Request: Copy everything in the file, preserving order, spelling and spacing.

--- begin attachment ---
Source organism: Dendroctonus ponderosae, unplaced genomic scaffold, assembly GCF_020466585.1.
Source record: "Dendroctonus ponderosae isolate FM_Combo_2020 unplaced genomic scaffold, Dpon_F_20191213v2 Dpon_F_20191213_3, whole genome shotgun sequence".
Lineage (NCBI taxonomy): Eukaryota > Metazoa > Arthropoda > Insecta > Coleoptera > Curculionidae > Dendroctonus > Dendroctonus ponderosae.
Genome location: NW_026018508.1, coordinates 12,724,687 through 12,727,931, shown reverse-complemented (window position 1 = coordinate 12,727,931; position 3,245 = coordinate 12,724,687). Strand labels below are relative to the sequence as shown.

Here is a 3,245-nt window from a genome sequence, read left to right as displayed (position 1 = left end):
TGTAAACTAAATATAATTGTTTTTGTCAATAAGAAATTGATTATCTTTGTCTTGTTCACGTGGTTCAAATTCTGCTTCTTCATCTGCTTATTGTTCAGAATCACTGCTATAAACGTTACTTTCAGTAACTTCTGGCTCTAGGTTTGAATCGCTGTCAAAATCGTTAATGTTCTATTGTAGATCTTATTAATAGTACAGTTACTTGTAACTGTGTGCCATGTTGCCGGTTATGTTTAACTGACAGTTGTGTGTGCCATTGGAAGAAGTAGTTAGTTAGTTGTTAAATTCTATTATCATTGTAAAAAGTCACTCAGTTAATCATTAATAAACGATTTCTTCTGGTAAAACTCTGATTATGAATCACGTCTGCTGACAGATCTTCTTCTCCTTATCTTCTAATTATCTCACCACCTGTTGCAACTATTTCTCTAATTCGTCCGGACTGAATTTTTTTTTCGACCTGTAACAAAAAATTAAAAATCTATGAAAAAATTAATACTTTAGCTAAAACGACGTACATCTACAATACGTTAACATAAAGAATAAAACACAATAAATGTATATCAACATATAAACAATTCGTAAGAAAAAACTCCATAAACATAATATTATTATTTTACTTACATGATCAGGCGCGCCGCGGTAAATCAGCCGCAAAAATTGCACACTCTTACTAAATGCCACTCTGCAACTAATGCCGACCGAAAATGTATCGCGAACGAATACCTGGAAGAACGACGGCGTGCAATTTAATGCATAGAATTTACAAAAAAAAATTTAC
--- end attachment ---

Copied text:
Source organism: Dendroctonus ponderosae, unplaced genomic scaffold, assembly GCF_020466585.1.
Source record: "Dendroctonus ponderosae isolate FM_Combo_2020 unplaced genomic scaffold, Dpon_F_20191213v2 Dpon_F_20191213_3, whole genome shotgun sequence".
Lineage (NCBI taxonomy): Eukaryota > Metazoa > Arthropoda > Insecta > Coleoptera > Curculionidae > Dendroctonus > Dendroctonus ponderosae.
Genome location: NW_026018508.1, coordinates 12,724,687 through 12,727,931, shown reverse-complemented (window position 1 = coordinate 12,727,931; position 3,245 = coordinate 12,724,687). Strand labels below are relative to the sequence as shown.

Here is a 3,245-nt window from a genome sequence, read left to right as displayed (position 1 = left end):
TGTAAACTAAATATAATTGTTTTTGTCAATAAGAAATTGATTATCTTTGTCTTGTTCACGTGGTTCAAATTCTGCTTCTTCATCTGCTTATTGTTCAGAATCACTGCTATAAACGTTACTTTCAGTAACTTCTGGCTCTAGGTTTGAATCGCTGTCAAAATCGTTAATGTTCTATTGTAGATCTTATTAATAGTACAGTTACTTGTAACTGTGTGCCATGTTGCCGGTTATGTTTAACTGACAGTTGTGTGTGCCATTGGAAGAAGTAGTTAGTTAGTTGTTAAATTCTATTATCATTGTAAAAAGTCACTCAGTTAATCATTAATAAACGATTTCTTCTGGTAAAACTCTGATTATGAATCACGTCTGCTGACAGATCTTCTTCTCCTTATCTTCTAATTATCTCACCACCTGTTGCAACTATTTCTCTAATTCGTCCGGACTGAATTTTTTTTTCGACCTGTAACAAAAAATTAAAAATCTATGAAAAAATTAATACTTTAGCTAAAACGACGTACATCTACAATACGTTAACATAAAGAATAAAACACAATAAATGTATATCAACATATAAACAATTCGTAAGAAAAAACTCCATAAACATAATATTATTATTTTACTTACATGATCAGGCGCGCCGCGGTAAATCAGCCGCAAAAATTGCACACTCTTACTAAATGCCACTCTGCAACTAATGCCGACCGAAAATGTATCGCGAACGAATACCTGGAAGAACGACGGCGTGCAATTTAATGCATAGAATTTACAAAAAAAAATTTAC